Cosechas is a health drink chain. One store was located around the corner from my apartment. I’d passed by it a few times before I stopped. Turns out the manager/franchise owner (?) spoke English. He learned it when he was a child but said he didn’t speak it very often. I ordered a drink and an energy bar. Remember, this is the first time we met. The guy gave me a sizable discount on the drink and the bar for free. Maybe he was happy to have a chance to speak English.

Uber and taxi drivers in Medellín spoke as little English as their comrades in Bogotá. However, I found a taxi driver who spoke a little and when he heard I was an English teacher, our 20-minute ride turned into a language lesson. He had so many words and phrases he wanted interpreted. We laughed, he learned (will he remember?) and at the end I realized I had just taken the most enjoyable cab ride of my life.

Activities

As has become my habit, I took the free city walking tour. The name of the tour misleads the uninitiated. It doesn’t cover the city; impossible to do in three hours.

In most cities we usually meet near a statue in a central plaza, the old town or historic district. In Medellín we met at a metro station. Medellín has no historic center. Because of that there were few photo opportunities of interesting buildings, statues, etc.

Our informative tour guide kept our attention with stories about the history of the city. Coffee, cocaine and Pablo Escobar were featured as were other characters and incidents. Quite an interesting tour, but not picturesque.

I took a tour called La Sierra Barrio tour. The tour guide and I needed to take a tram and a cable car to reach the barrio at the top of the mountain.

Strolling along the streets and listening to Milena talk about the struggles and solidarity of the people there, I couldn’t help but be reminded of the people I knew in Kyrgyzstan. Poverty brings communities together; wealth separates them (gated mansions).

Because I was the only person to sign up that day, we were able to discuss many off-tour topics, similar to my food tour in Bogotá. I can add two more enriching travel experiences to a growing list.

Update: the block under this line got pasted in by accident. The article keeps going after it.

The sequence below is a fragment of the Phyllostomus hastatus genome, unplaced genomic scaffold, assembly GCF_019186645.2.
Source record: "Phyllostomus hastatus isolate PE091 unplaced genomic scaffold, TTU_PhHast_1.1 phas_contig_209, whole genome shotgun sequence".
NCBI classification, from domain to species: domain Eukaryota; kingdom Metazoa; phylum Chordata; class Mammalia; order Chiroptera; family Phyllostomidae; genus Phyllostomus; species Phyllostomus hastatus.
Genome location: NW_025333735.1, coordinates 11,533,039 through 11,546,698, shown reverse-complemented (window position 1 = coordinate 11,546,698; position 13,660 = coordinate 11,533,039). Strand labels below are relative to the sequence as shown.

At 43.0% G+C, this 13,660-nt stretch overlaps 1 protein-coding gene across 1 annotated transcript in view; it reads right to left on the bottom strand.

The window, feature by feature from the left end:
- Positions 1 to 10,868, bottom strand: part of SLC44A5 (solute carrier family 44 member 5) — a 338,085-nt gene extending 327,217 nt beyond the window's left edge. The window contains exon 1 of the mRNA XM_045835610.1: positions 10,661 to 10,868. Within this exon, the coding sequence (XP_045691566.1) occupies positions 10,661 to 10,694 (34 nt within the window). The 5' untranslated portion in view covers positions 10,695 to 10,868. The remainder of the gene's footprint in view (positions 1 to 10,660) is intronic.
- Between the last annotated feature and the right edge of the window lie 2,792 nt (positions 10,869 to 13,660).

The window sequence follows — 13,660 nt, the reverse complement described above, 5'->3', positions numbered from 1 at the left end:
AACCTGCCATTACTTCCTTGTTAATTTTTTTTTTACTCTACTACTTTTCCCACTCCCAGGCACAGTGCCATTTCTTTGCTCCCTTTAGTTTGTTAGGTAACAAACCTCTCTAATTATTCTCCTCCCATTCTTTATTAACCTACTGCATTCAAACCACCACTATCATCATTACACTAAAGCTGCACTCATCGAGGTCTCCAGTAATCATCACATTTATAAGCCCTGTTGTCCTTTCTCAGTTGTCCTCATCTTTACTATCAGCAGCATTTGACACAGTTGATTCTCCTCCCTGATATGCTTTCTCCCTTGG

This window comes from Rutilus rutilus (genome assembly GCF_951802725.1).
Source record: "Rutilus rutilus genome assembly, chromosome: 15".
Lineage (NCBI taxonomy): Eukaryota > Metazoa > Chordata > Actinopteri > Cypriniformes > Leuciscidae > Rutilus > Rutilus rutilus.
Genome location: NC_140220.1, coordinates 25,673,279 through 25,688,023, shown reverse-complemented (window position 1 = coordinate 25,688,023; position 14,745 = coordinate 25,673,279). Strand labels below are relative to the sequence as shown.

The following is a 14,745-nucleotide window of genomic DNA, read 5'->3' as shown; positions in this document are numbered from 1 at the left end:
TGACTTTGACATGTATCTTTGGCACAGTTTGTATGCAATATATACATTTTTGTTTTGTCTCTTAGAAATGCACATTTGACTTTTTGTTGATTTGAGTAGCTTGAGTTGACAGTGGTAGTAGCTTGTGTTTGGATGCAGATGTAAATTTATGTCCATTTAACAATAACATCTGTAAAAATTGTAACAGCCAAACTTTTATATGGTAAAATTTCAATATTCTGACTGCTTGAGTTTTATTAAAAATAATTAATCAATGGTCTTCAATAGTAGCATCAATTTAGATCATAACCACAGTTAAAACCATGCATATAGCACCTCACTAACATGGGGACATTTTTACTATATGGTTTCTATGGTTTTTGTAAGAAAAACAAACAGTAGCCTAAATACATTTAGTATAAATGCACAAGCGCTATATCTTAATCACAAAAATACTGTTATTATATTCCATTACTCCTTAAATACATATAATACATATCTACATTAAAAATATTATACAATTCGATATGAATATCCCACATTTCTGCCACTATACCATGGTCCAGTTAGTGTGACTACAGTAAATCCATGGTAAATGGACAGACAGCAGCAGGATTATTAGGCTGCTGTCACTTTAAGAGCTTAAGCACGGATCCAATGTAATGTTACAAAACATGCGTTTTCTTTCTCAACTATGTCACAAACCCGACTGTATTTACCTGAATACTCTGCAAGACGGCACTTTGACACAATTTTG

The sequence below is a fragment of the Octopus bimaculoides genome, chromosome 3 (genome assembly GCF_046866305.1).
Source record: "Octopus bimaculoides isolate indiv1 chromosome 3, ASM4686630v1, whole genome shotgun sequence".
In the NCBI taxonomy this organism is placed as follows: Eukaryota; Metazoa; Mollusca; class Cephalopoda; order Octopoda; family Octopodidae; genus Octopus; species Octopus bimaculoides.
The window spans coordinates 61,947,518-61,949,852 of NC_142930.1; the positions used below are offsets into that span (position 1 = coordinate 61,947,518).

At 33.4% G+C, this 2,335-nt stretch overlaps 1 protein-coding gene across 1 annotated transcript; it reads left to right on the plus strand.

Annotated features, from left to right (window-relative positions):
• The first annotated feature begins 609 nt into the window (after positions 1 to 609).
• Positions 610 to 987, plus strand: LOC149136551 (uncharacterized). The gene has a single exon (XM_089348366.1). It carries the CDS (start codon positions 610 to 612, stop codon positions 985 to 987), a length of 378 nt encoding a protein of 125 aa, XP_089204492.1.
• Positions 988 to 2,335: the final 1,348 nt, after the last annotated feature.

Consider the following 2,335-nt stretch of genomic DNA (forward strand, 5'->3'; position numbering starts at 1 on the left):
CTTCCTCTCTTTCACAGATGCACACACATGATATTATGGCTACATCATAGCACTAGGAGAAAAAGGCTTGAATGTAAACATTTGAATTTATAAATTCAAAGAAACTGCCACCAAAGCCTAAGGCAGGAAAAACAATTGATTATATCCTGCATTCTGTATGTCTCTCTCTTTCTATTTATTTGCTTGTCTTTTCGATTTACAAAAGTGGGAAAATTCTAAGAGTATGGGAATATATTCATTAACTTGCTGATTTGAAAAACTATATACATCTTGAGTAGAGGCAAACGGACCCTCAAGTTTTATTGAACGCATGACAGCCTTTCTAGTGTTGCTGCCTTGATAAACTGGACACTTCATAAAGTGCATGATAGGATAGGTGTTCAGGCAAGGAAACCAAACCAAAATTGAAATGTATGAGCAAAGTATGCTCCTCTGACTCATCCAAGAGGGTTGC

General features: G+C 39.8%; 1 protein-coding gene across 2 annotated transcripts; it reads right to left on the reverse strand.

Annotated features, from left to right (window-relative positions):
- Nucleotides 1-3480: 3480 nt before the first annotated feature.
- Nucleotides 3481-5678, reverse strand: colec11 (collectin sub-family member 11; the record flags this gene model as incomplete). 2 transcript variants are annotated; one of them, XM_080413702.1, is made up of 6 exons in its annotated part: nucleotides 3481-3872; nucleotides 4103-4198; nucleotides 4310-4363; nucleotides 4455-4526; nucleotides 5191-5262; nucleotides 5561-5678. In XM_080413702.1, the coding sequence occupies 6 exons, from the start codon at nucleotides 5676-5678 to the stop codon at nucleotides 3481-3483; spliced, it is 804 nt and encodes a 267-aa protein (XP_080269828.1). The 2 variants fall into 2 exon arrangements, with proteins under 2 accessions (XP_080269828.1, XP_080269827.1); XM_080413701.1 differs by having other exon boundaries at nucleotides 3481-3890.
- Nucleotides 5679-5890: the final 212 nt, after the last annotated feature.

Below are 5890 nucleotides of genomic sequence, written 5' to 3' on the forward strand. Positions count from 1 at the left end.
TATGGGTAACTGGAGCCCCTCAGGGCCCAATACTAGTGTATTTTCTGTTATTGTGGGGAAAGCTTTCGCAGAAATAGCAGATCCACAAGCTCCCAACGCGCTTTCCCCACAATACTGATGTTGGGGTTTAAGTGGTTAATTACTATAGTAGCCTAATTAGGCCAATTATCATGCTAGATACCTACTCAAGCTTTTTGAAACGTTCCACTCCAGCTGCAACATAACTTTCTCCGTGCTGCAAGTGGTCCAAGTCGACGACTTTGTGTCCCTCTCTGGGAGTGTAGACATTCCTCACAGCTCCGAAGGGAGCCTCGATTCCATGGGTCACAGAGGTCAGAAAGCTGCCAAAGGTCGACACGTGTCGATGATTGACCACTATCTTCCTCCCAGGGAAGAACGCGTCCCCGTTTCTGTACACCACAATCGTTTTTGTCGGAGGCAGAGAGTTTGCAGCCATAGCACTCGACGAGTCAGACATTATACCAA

Food

One opinion I’ve formed is that people don’t travel to Colombia for the food. The only dish I’ll remember is the soup I ate on the food tour in Bogotá. I enjoyed a couple of other meals, one Italian, the other Chinese.

The best amatriciana I’ve eaten in almost seven years.

Some of the best tasting Chinese I’ve eaten since leaving there in 2015.

On to Cartagena.

Bogotá – Days 3 & 4

Where I Stayed

I needed four keys to get into my apartment. Three of the several hotels within two blocks of it (one next door) were named Love 62, Hotel Secret and Temptation. On every corner at the busy intersections pieces of paper were offered for a variety of businesses and services. Sometimes the offers were verbalized, such as the young guy who tried to lure me with “chicas, chicas, drogas.” In spite of, or likely because of all that I truly enjoyed my stay. During my few days there I didn’t see an obvious native English speaker. My kind of area. And as you’ve seen in a previous post, it had great street food. If one wanted to venture to the upper middle class section of Chapinero, it was only a 15-minute walk. Which I did because I wanted to visit a highly-rated cocktail bar, Huerta Bar. I ordered a mezcal cocktail. Very expensive ($10USD) for an average tasting drink. Mezcal is meant to imbibed straight, in my opinion.

La Puerta de la Catedral

My ViaHero guide recommended this restaurant in El Centro. I ordered the ribs; I’ve had trouble finding good ribs at home so these tasted like the best in the world. They were really good, actually. One thing I can’t understand is rice and a potato included in the same meal. I saw this in Portugal, too. Coincidence or correlation? Club Colombia dark beer is tasty. After drinking this one, I bought a 6-pack at the store.

Food Tour

The best way to discover local cuisine can usually be found by taking a food tour. Due to a couple missing their flight I had what could be considered a private tour.My guide was a Chinese guy born in Malaysia who lived for a while in Papua New Guinea and eventually moved to Australia and became a citizen. That’s just a small part of his life.In between eating we traded travel stories and discussed our individual experiences living in countries around the world.The tour took place mainly in the largest farmers market in Bogotá. After the market we took an Uber to the center dessert and coffee.